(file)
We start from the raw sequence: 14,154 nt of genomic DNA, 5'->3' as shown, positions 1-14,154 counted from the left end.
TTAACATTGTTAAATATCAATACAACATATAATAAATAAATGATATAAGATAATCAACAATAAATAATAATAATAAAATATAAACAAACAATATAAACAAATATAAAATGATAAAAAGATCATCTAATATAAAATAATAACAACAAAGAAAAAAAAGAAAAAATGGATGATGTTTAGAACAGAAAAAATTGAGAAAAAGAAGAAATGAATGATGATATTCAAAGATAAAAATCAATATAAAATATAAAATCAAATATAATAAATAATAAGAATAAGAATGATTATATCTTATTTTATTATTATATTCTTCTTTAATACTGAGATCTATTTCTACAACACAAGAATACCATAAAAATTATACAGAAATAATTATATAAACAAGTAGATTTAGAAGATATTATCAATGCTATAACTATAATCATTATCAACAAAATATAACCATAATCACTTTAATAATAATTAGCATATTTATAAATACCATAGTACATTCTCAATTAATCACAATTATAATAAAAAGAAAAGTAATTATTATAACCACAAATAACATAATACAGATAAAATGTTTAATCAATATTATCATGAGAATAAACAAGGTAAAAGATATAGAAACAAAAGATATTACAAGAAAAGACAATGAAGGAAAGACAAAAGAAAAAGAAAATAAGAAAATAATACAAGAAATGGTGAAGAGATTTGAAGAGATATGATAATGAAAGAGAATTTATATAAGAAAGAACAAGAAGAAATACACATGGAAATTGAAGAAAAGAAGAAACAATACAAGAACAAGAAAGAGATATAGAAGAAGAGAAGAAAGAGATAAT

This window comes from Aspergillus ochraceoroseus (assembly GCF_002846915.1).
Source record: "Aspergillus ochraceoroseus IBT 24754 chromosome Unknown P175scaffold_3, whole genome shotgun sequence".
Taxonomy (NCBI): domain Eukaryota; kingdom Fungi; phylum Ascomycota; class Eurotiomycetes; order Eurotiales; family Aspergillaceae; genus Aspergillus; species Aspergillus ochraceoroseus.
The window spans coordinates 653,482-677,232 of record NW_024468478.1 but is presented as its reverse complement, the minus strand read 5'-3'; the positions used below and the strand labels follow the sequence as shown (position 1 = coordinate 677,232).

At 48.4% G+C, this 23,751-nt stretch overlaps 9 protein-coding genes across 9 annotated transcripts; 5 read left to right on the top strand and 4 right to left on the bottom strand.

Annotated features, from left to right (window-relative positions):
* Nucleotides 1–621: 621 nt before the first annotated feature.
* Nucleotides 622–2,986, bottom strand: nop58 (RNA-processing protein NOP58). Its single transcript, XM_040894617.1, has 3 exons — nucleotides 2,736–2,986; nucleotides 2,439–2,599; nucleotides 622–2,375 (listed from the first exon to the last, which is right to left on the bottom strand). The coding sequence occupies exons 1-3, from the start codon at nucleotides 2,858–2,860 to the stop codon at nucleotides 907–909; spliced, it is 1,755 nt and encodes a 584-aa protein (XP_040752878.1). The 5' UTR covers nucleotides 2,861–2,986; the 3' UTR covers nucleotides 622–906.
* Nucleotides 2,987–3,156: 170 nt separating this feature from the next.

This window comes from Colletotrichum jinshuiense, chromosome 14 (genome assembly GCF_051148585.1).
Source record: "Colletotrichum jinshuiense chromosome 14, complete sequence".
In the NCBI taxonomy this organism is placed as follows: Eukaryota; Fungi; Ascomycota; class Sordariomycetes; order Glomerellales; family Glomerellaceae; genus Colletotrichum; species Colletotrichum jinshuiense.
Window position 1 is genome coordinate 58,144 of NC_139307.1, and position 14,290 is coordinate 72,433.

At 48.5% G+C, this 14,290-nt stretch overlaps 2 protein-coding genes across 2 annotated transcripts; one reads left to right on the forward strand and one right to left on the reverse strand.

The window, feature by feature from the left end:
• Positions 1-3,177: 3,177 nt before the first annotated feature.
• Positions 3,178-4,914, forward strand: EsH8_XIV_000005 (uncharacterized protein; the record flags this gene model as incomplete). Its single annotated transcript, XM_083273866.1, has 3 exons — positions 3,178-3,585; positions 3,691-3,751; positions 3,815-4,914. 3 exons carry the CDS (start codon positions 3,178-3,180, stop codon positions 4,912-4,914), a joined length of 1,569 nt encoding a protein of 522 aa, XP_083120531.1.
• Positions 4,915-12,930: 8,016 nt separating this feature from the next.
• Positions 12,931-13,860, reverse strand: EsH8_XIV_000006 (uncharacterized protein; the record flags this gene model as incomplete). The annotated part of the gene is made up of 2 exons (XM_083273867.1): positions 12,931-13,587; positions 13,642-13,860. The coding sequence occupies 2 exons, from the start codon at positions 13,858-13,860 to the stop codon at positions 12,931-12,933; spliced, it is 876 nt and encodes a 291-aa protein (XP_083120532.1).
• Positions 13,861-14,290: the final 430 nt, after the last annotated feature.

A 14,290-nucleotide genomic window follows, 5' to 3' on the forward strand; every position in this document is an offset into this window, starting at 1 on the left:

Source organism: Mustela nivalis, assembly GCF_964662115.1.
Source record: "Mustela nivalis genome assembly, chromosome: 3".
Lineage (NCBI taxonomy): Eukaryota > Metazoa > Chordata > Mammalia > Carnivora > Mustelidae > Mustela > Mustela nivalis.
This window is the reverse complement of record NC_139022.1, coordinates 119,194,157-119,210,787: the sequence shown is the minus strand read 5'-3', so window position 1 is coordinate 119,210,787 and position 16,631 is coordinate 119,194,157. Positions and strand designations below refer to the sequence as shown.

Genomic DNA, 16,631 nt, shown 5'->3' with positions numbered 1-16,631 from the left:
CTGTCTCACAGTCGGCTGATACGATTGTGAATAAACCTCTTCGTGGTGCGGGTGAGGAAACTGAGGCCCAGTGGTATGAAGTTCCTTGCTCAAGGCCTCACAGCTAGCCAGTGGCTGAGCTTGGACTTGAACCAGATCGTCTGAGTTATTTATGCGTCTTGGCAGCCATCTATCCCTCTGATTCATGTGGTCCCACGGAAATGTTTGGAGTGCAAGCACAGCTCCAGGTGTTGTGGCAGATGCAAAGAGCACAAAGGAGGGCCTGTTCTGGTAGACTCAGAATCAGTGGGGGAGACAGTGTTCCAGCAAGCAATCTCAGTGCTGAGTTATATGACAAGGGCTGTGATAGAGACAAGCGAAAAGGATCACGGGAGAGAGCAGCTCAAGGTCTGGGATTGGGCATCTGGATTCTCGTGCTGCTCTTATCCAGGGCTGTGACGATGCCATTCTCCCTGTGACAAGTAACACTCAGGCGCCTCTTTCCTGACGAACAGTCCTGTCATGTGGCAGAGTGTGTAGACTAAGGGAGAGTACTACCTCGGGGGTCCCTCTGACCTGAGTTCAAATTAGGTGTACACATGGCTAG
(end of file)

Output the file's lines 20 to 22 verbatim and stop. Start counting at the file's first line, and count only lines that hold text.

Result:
• Positions 4,915-12,930: 8,016 nt separating this feature from the next.
• Positions 12,931-13,860, reverse strand: EsH8_XIV_000006 (uncharacterized protein; the record flags this gene model as incomplete). The annotated part of the gene is made up of 2 exons (XM_083273867.1): positions 12,931-13,587; positions 13,642-13,860. The coding sequence occupies 2 exons, from the start codon at positions 13,858-13,860 to the stop codon at positions 12,931-12,933; spliced, it is 876 nt and encodes a 291-aa protein (XP_083120532.1).
• Positions 13,861-14,290: the final 430 nt, after the last annotated feature.